There can be a variety of reasons writers lose their love of writing. Maybe it’s an illness, a critique, or simply the busyness of life, but writers often lose their love of writing and desperately want to find it again. Writing is therapy for many people. It’s a way for them to escape from the stresses of life, but also to express their creativity. In many cases, writing is more for the writer than it is for the reader, even though the reader is a very important component of the writing process.Continue reading “Tips on how to find your love of writing again”
For some writers, dialogue is their biggest challenge, not necessarily because they don’t know what they want their characters to say, but because they don’t know how to present that dialogue well.
Today I thought I’d jump off a topic our own Kelly Barr touched on a couple of weeks ago on the blog when she wrote about the difference between action beats and dialogue tags.
As a new fiction writer, I am among those writers who sometimes don’t do the best job of presenting dialogue in my stories.
One of the traps that we new writers fall into is adding descriptive words to replace “said” after every part of dialogue. Instead of simply writing “said”, writers often try to break up that monotony by replacing “said” with terms like “exclaimed,” “declared” or “shouted.” Sometimes these replacements work, but sometimes, if read in successive dialogue exchanges, these descriptive words can be completely awkward.Continue reading “How to improve dialogue and capture your readers’ attention”
I am in the middle of writing book three of my Spencer Valley Chronicles series, A New Chapter. I decided I would share an excerpt from the book for today’s post.
A little bit about the book:
When single mom Liz Cranmer needs support she finds it in Spencer’s 53-year old library director Ginny Jefferies, who also happens to be the mother-in-law of Liz’s sister.
Ginny’s own grandchildren live several states away (for now anyhow) and she needs to distract herself from her mundane, lonely life, made even lonelier by a workaholic husband.
Liz’s life is hectic, especially since she’s just had a baby, is trying to recover from a dark time in her past, including dating an abusive boyfriend and struggling with alcohol addiction, and has decided to go back to college to get a degree in social work.
Can she and Ginny navigate the tough times in their lives together?
And how will Spencer Valley Police Officer fit in to Liz’s chaos? If at all?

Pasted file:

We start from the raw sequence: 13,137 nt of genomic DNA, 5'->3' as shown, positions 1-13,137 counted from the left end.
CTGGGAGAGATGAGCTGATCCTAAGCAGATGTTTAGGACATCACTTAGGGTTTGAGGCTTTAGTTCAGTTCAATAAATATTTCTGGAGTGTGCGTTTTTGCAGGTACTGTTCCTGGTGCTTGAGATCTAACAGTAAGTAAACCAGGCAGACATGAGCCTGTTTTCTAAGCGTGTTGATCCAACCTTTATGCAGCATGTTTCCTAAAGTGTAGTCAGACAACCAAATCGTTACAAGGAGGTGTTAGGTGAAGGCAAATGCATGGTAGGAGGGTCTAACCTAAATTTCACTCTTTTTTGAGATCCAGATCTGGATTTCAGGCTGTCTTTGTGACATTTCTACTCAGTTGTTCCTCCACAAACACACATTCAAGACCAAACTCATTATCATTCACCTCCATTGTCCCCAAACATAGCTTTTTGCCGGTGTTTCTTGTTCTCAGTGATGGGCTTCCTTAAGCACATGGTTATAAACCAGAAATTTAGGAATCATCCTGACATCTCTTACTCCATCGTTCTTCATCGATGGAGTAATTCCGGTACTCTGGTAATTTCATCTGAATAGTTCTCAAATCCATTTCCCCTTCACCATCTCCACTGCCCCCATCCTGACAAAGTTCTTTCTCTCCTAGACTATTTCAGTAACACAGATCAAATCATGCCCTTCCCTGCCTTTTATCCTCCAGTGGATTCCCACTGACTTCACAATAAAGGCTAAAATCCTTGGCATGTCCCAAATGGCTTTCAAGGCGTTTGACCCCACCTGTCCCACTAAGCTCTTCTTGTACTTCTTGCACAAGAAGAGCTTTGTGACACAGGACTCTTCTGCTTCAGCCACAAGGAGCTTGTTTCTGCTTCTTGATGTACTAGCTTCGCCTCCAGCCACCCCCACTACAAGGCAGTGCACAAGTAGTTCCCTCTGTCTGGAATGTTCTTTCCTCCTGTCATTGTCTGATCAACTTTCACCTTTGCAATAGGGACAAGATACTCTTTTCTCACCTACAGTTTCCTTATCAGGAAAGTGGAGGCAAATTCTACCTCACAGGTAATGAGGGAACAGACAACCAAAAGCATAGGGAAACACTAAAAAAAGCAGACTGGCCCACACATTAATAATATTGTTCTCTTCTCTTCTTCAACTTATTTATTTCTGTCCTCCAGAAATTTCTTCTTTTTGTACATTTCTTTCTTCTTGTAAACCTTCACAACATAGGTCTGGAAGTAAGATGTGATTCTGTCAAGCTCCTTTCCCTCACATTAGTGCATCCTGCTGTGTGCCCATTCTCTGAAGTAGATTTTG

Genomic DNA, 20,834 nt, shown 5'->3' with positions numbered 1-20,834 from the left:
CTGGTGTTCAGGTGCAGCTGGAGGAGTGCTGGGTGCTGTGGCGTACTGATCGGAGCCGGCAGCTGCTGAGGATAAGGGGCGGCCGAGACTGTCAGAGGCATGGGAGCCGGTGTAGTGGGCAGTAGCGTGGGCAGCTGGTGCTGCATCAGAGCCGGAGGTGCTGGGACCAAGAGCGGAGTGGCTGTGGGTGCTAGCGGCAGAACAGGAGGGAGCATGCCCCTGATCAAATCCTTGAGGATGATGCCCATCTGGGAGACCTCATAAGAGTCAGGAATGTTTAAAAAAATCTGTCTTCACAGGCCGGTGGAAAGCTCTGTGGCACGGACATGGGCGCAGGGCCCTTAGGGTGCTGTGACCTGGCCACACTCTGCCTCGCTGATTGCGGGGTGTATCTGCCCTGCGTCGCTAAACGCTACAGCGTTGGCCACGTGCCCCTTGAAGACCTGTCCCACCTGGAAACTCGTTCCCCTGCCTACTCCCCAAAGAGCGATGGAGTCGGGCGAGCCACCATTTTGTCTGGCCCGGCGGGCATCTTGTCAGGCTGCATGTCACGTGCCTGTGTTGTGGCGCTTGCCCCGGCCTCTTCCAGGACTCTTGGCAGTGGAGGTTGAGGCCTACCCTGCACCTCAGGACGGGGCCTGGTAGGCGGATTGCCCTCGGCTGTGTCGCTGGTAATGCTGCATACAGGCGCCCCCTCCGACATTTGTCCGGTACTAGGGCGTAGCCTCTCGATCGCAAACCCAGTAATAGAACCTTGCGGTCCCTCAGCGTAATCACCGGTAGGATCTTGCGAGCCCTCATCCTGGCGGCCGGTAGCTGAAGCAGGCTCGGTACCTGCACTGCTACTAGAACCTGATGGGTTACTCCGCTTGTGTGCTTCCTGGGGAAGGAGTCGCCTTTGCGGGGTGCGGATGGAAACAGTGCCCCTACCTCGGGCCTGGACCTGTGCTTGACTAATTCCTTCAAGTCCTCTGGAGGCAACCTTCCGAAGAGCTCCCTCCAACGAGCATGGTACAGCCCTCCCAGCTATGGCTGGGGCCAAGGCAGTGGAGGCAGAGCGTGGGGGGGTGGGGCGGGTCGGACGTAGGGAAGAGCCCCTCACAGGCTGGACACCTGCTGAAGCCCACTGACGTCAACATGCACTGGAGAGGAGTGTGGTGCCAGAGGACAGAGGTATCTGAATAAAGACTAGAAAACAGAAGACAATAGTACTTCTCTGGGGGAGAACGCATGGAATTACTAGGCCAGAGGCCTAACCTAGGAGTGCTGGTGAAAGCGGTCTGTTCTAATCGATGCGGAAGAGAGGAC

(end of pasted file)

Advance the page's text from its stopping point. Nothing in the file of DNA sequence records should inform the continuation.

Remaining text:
Continue reading “A New Chapter Excerpt”
Covid hit me hard in mid-November, sending me to the hospital for four and a half days and leaving me with the most intense brain fog and other weird symptoms, even now a month and a half later.
It was probably only two weeks that I was unable to write, either on my blog, or in my current work in progress, but it felt much longer. Even when I did start to write again, the words in my head were jumbled and I knew they made little to no sense. It was important for me to start to write again, though, not only for my mental well-being but also for my spiritual well-being. There is something about being able to put thoughts to paper that connects me with others and with God.
Covid left me with an insane internal trembling/quiver that is hard to explain and doctors don’t know how to help yet. Others who have had COVID are reporting this symptom as well. A couple nights after I came home from the hospital, I sat on my bed and asked my son to hand me my laptop. I wanted to write a blog post to update a few blogging friends but was afraid the trembling would be too distracting for me. As I began to form words, though, typing slowly along, the tremor seemed to subside, almost as if the mere act of writing was a type of therapy for me.Continue reading “Writing as therapy”
Today I thought I would share a little of what I am working on these days. This chapter introduces readers of my Spencer Valley Chronicles series to Ginny Jefferies, the town librarian. This is a work in progress so there will most likely be some errors, from spelling to punctuation to maybe even a few wrong names used, but hopefully not too bad.
If you like what you read here, this third book in the series will be released sometime in the spring of 2022. The first two books in the series are available on Amazon and can be found HERE.
I share a chapter from this story every Friday on my blog (sometimes on Thursdays too) and after I share the last chapter, I publish it as a book on Amazon, currently through Kindle Unlimited, but soon through other services.
Chapter 2 – Ginny
Spencer Valley Library Director Ginny Jefferies unlocked the back door of the library early Monday morning, quickly slipped inside, and slammed the door behind her.
She patted down the strands of her dirty blond, shoulder length hair that had blown out of place during her dash, breathing hard. Getting to her job was like an undercover assignment these days. She was seriously getting too old for this.
There were hours posted on the front door of the library, but people rarely read them.
Why should they?
It was a public library after all.
Wasn’t it always open?